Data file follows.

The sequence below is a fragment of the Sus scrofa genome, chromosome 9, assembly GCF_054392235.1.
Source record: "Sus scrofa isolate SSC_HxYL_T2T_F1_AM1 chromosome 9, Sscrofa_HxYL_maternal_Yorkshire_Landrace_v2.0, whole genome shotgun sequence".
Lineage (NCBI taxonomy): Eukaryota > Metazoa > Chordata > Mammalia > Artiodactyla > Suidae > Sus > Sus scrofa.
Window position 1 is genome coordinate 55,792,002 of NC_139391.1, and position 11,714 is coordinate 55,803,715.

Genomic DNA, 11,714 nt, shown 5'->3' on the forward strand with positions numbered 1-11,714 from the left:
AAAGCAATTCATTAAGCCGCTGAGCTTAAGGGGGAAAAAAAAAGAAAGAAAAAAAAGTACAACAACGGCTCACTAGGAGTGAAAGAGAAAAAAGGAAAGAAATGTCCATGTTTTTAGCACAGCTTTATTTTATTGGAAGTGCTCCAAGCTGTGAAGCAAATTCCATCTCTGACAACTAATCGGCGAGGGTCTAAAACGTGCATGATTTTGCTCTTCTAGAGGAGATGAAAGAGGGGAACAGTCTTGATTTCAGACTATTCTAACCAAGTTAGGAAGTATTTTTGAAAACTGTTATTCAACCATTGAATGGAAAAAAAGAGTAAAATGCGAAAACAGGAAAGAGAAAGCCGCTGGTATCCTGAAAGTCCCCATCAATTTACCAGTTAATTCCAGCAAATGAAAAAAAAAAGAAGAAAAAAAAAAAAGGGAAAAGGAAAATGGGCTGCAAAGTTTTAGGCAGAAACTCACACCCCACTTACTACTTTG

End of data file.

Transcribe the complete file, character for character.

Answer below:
The sequence below is a fragment of the Sus scrofa genome, chromosome 9, assembly GCF_054392235.1.
Source record: "Sus scrofa isolate SSC_HxYL_T2T_F1_AM1 chromosome 9, Sscrofa_HxYL_maternal_Yorkshire_Landrace_v2.0, whole genome shotgun sequence".
Lineage (NCBI taxonomy): Eukaryota > Metazoa > Chordata > Mammalia > Artiodactyla > Suidae > Sus > Sus scrofa.
Window position 1 is genome coordinate 55,792,002 of NC_139391.1, and position 11,714 is coordinate 55,803,715.

Genomic DNA, 11,714 nt, shown 5'->3' on the forward strand with positions numbered 1-11,714 from the left:
AAAGCAATTCATTAAGCCGCTGAGCTTAAGGGGGAAAAAAAAAGAAAGAAAAAAAAGTACAACAACGGCTCACTAGGAGTGAAAGAGAAAAAAGGAAAGAAATGTCCATGTTTTTAGCACAGCTTTATTTTATTGGAAGTGCTCCAAGCTGTGAAGCAAATTCCATCTCTGACAACTAATCGGCGAGGGTCTAAAACGTGCATGATTTTGCTCTTCTAGAGGAGATGAAAGAGGGGAACAGTCTTGATTTCAGACTATTCTAACCAAGTTAGGAAGTATTTTTGAAAACTGTTATTCAACCATTGAATGGAAAAAAAGAGTAAAATGCGAAAACAGGAAAGAGAAAGCCGCTGGTATCCTGAAAGTCCCCATCAATTTACCAGTTAATTCCAGCAAATGAAAAAAAAAAGAAGAAAAAAAAAAAAGGGAAAAGGAAAATGGGCTGCAAAGTTTTAGGCAGAAACTCACACCCCACTTACTACTTTG